While Ram is getting criticized now (and rightfully so), the fact of the matter is King’s family has made money off his image. In many cases, the text of the speech and certainly the audio are licensed to companies or individuals for public or commercial use (Garcia).


  • In 1999, Apple used MLK in their “Think Different” campaign (Farhi).
  • In 2001, Alcatel, a large French telecom, and Cingular, the company formed by the merger of BellSouth Corp. and SBC Communications, used King to sell their products. The ads drew criticism from people who felt that King’s image was being cheapened but both ads were approved by King’s estate, which was run by his family (Adweek).
  • In 2010, King’s image was used to sell the Mercedes SLS AMG coupe (Farhi).

Another Effect of Licensing MLK’s Image

The problems with the use of King’s speeches can be seen in the cases of “Selma,” the 2014 drama based on part of the Civil Rights movement, and other films where historians want to honor King’s legacy. Some people who made documentaries had to remove parts with footage of King once their license expired or they had to pay fees for unauthorized usage (Williams). The makers of “Selma” had to either paraphrase some of King’s speeches or write around them. By comparison, the upcoming MLK biopic by Steven Spielberg has rights to use King’s speeches (Garcia).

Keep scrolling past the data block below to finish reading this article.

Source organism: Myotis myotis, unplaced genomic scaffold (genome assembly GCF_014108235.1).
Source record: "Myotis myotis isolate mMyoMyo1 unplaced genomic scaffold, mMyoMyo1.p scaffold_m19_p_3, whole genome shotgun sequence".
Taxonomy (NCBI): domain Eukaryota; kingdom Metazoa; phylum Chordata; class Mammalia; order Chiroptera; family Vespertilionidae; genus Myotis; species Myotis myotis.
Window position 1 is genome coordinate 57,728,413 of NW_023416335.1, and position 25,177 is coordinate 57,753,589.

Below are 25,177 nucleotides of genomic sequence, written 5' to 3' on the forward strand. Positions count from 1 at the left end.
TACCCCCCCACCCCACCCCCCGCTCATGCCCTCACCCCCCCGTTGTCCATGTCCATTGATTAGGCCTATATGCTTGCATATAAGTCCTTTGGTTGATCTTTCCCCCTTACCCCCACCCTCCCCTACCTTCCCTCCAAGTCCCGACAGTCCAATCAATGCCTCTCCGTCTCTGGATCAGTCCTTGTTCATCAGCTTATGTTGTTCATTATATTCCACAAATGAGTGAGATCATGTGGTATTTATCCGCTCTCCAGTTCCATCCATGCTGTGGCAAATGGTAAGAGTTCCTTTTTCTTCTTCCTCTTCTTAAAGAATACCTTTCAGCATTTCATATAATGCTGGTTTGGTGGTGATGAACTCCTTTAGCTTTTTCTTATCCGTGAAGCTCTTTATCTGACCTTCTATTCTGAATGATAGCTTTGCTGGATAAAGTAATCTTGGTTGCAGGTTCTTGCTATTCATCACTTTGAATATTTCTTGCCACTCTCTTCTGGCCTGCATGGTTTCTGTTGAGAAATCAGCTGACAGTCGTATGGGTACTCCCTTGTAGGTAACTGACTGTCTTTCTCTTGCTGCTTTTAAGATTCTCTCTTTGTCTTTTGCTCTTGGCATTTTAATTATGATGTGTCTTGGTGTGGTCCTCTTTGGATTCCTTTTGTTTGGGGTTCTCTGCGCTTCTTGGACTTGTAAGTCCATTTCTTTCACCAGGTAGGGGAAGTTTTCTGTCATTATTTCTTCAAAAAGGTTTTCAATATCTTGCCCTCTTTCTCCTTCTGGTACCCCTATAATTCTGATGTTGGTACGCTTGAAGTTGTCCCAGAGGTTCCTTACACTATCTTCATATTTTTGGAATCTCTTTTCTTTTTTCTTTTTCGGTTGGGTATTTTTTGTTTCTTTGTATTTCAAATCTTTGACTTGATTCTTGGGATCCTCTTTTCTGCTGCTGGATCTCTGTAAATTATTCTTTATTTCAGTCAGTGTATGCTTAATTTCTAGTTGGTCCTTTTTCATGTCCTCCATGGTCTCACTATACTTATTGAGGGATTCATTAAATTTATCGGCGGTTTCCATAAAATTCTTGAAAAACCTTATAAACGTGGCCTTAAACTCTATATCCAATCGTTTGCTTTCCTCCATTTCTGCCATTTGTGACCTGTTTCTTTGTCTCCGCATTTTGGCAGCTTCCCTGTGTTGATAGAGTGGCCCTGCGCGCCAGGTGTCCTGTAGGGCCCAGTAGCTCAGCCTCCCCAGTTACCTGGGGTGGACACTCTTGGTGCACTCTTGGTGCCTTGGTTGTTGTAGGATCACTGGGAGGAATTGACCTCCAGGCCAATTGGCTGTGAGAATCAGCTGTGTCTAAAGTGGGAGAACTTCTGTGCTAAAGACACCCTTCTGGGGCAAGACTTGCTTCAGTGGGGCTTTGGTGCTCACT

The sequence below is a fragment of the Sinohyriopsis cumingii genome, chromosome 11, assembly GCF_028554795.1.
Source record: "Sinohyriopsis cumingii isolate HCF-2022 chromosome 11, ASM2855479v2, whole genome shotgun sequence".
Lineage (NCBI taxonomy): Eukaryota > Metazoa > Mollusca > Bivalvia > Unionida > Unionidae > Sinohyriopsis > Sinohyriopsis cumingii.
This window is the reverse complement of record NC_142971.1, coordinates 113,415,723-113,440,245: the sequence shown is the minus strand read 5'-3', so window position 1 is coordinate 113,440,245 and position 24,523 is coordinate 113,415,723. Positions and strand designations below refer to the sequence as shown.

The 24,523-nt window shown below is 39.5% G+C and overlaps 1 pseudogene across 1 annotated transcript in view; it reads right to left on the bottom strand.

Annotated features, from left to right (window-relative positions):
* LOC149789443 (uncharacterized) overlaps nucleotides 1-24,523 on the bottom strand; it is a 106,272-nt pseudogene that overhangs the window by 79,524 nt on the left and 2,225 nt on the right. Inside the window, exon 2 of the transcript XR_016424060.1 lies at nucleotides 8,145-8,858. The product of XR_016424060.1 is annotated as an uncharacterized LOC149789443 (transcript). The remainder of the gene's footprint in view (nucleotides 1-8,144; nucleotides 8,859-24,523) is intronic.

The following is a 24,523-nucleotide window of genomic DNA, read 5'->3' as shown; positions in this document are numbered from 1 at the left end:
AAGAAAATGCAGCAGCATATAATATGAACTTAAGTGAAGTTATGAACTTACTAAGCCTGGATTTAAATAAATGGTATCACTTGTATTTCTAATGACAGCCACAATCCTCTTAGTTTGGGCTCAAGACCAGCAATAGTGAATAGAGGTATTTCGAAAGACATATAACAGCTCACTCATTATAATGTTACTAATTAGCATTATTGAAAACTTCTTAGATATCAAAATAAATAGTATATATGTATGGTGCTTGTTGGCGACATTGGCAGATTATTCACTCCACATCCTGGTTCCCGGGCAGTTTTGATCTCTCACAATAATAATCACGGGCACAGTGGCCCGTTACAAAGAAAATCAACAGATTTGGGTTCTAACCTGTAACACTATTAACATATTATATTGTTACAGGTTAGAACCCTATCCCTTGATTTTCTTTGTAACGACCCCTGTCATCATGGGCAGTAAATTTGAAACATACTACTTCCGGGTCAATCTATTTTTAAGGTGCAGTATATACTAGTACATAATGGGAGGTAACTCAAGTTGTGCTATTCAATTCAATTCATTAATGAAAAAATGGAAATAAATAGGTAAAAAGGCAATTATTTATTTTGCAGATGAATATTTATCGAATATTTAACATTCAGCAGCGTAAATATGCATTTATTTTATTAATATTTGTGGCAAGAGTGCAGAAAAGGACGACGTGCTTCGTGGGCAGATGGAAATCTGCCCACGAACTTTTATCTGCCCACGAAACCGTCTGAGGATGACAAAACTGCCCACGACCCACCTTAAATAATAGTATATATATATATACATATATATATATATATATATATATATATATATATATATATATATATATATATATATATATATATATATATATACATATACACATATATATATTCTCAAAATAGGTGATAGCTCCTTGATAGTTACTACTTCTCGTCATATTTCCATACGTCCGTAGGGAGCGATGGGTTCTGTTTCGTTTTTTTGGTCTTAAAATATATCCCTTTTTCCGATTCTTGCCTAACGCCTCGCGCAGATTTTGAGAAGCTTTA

Works Cited

Adweek Staff. “Ads Cheapens King Image: Critics.” Adweek. 30 Mar 2011. Web. <http://www.adweek.com/news/advertising/ads-cheapens-king-image-critics-47854>.

“alcatel – martin luther king jr.” Tv spots and commercials. Added 3 Oct 2011. Video. <http://www.tvspots.tv/video/25902>.

“The Drum Major Instinct.” The Martin Luther King, Jr. Research and Education Institute. Stanford University. Web. Retrieved 5 Feb 2018. <http://kingencyclopedia.stanford.edu/encyclopedia/documentsentry/doc_the_drum_major_instinct/>.

Farhi, Paul. “Mercedes tries to use Martin Luther King’s image to drive car sales.” The Washington Post. 29 Sept 2010. Archived Article. <http://www.washingtonpost.com/wp-dyn/content/article/2010/09%2F28%2FAR2010092801759.html>.

Garcia, Michelle. “Ram uses Martin Luther King’s anticapitalist sermon to sell pickup trucks.” Vox. 5 Feb 2018. Web. <https://www.vox.com/2018/2/4/16972220/martin-luther-king-dodge-ram-super-bowl-ad>.

Nathan Robinson. “What Martin Luther King Actually Thought About Car Commercials.” YouTube. 4 Feb 2018. Video. <https://www.youtube.com/watch?v=l_v1h6Zoi-Q>.

Ram Trucks. “Official Ram Trucks Super Bowl Commercial | Dr. Martin Luther King, Jr. | Built to Serve.” YouTube. 4 Feb 2018. Video. <https://www.youtube.com/watch?v=SlbY1tGARUA>.

Williams, Lauren. “I Have a Copyright: The Problem With MLK’s Speech.” Mother Jones. 23 Aug 2013. Web. <https://www.motherjones.com/politics/2013/08/mlk-intellectual-property-problems/>.